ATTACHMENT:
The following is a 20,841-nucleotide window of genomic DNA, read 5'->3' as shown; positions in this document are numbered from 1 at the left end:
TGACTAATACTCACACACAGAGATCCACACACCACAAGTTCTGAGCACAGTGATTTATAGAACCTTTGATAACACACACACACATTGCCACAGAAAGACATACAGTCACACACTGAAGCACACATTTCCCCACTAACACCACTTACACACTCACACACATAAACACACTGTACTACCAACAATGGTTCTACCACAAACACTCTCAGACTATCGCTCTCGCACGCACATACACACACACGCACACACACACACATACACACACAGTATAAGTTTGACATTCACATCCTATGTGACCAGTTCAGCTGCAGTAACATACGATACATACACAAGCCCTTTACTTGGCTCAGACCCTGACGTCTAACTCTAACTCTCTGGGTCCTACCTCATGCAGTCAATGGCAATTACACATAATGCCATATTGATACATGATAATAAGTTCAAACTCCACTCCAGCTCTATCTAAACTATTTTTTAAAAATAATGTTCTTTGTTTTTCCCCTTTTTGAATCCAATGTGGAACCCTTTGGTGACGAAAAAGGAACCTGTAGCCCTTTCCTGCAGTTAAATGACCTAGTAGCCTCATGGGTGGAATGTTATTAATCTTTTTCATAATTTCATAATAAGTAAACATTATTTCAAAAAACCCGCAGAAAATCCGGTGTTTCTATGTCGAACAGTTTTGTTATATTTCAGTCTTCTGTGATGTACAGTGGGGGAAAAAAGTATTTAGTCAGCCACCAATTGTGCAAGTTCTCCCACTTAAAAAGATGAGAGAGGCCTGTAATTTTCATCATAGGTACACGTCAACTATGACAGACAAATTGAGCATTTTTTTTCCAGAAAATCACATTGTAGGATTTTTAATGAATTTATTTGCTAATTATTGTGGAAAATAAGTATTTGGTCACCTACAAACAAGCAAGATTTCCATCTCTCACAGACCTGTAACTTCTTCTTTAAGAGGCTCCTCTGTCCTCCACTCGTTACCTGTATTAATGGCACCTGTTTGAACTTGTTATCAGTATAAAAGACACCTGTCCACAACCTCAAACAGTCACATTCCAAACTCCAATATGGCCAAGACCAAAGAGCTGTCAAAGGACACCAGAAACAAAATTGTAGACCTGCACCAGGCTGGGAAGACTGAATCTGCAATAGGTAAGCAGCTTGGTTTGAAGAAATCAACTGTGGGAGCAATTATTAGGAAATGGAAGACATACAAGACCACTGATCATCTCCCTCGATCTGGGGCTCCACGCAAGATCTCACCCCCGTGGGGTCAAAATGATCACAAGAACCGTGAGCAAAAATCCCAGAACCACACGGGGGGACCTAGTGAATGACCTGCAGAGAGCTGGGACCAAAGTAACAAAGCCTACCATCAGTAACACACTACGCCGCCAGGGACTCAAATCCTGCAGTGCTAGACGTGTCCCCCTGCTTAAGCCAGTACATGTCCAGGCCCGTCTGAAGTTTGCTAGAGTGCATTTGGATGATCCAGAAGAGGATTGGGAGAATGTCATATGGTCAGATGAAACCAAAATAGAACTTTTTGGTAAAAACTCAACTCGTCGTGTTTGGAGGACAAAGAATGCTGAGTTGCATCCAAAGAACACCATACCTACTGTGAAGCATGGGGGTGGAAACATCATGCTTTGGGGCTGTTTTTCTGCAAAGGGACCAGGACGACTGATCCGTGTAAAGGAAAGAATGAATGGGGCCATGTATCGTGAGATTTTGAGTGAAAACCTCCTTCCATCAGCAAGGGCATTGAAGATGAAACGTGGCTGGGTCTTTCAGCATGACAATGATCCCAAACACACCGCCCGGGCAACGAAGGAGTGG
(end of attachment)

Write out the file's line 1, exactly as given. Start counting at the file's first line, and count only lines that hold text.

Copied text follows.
The following is a 20,841-nucleotide window of genomic DNA, read 5'->3' as shown; positions in this document are numbered from 1 at the left end: